Here's Where The Rockefeller Center Tree Comes From

The origin of both the tradition and 2018's tree.
The Rockefeller Center Christmas tree in 2017.
The Rockefeller Center Christmas tree in 2017.

New York City had a big year in 1931. President Herbert Hoover “dedicated” the Empire State Building, the world’s tallest for decades. That year, construction also started on another skyscraper, 30 Rockefeller Plaza, a part of Rockefeller Center.

At that site, construction workers erected a Christmas tree, starting what is now one of the country’s most famous holiday traditions.

Over the years, the annual Christmas tree has taken many forms ― once it was covered in silver paint; another time there were actually three trees, painted a patriotic red, white and blue. These days, Rockefeller Center’s head gardener, Erik Pauze, picks the year’s towering tree and has done so since 2010.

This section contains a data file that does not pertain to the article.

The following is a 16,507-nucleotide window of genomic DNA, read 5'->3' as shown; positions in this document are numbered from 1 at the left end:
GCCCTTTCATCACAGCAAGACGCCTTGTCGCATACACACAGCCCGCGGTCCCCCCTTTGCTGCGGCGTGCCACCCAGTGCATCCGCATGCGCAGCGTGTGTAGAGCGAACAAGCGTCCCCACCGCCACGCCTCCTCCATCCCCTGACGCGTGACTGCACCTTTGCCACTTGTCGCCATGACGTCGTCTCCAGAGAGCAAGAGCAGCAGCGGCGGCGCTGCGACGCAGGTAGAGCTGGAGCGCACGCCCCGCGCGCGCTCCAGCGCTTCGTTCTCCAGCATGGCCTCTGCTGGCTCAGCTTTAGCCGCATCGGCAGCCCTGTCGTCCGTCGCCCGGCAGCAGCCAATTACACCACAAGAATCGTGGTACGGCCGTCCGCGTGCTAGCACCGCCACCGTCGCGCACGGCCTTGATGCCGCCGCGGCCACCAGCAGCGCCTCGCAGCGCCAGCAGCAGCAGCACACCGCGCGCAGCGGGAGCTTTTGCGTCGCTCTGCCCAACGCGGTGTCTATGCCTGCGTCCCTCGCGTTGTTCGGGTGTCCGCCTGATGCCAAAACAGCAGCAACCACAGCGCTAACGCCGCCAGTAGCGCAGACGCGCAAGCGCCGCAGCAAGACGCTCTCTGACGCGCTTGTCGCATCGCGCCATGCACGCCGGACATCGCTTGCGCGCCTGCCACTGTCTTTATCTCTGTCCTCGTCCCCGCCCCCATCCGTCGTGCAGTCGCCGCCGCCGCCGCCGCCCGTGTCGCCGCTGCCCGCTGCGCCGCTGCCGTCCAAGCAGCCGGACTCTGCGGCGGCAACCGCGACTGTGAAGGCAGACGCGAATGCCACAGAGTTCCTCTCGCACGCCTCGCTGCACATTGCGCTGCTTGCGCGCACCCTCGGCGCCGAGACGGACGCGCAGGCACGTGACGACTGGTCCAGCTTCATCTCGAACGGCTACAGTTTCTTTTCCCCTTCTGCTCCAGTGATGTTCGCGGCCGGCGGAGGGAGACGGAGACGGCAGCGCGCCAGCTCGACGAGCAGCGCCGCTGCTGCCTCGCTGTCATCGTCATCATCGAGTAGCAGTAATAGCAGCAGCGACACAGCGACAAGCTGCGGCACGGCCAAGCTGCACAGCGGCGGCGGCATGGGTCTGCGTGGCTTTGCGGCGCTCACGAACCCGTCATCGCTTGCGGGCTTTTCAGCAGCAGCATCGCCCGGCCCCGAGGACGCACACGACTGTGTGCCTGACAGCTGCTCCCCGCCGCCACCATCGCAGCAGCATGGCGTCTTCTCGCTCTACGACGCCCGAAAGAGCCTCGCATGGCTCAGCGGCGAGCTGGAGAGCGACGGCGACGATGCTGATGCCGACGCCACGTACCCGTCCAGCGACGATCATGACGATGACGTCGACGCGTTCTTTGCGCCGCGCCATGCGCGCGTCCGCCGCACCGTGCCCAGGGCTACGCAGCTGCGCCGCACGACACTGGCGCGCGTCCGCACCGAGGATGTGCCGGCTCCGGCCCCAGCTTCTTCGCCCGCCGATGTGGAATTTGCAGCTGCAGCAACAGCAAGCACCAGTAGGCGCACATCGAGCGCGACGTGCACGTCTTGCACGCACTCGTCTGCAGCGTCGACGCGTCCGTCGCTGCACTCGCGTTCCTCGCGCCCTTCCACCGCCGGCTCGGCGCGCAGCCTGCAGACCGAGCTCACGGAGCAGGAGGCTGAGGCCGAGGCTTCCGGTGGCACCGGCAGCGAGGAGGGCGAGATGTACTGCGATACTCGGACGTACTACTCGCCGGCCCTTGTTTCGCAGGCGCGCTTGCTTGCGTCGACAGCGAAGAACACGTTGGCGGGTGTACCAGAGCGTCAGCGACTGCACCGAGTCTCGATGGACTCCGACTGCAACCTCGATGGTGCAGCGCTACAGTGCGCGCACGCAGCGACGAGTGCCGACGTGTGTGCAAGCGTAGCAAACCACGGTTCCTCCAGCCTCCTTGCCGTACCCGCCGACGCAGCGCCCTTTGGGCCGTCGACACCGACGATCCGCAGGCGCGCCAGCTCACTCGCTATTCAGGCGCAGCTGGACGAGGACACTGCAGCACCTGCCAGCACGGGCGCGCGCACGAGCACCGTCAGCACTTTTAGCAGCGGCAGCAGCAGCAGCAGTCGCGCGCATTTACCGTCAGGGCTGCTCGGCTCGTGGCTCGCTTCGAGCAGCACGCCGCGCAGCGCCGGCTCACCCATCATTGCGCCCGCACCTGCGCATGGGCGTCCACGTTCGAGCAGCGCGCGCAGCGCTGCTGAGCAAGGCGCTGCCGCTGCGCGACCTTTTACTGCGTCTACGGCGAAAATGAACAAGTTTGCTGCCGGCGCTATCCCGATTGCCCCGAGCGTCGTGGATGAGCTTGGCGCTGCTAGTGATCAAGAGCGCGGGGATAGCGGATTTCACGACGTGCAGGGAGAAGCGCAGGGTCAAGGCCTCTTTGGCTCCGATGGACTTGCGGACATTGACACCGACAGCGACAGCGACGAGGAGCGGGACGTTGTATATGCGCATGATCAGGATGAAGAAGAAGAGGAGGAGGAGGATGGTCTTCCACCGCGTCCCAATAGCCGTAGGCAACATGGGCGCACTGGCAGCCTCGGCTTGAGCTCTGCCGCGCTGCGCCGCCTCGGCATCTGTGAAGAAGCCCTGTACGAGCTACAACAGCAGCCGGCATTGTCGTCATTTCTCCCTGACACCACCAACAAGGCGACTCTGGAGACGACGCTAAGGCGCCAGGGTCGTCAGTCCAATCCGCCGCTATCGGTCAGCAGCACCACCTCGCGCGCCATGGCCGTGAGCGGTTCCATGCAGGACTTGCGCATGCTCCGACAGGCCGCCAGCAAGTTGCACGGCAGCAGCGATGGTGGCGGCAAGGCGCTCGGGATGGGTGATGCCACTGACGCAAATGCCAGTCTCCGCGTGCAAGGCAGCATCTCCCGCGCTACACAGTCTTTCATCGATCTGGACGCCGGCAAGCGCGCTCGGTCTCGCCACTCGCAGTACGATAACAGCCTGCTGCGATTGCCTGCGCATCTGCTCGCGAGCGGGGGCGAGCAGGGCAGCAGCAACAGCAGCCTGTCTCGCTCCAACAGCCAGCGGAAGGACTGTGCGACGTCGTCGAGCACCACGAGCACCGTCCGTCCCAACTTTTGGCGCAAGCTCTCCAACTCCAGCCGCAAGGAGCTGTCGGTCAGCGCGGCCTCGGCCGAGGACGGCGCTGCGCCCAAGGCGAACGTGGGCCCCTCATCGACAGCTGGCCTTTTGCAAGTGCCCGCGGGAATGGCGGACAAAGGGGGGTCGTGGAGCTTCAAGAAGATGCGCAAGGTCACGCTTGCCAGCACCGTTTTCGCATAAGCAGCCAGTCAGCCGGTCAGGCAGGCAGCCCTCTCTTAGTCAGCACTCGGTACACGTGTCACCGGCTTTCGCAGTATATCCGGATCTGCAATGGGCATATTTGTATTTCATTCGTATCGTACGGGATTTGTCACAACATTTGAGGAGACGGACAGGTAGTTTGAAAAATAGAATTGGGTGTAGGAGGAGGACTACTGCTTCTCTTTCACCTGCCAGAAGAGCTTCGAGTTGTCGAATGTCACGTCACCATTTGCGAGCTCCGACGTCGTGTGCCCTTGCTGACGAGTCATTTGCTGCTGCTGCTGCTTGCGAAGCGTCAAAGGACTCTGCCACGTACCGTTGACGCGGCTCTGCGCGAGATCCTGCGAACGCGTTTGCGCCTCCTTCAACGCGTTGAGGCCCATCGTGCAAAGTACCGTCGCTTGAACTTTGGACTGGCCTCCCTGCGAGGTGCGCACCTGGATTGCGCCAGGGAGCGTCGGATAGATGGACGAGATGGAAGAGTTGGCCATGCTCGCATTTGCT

Erik Pauze (right) watches the cutting down of the 2017 tree.
Erik Pauze (right) watches the cutting down of the 2017 tree.

Part of Pauze’s job is to scout trees with potential and then ask the respective owners if they’d be willing to donate their tree for the tradition. Once a tree is approved, Pauze has arborists and other professionals nurse the tree into super strength ― a process that takes years.

The Christmas tree hunting expert spotted the 2018 tree about five years ago in Wallkill, New York. After the initial scouting, the Norway spruce ended up becoming 72 feet tall and weighing about 12 tons. The donors of the tree nicknamed the tree “Shelby.”

“This is a beautiful tree,” Erik Pauze said to The New York Post.

Pauze is clearly proud of his role in the seasonal spirit. In 2011, he put it succinctly to The New York Times: “You got to make Christmas look good.”


For more on this subject ...

AM New York researched trivia about the Rockefeller Center tradition.

The New York Times did a mini-profile on Erik Pauze in 2011, early on in his tenure of choosing the tree.

Quartz focused on a time Pauze had trouble convincing a tree’s owner to donate it for the celebration.

The Rockefeller Center website is clearly excited about the interest in the tree and posited Pauze “might have the coolest job in NYC.”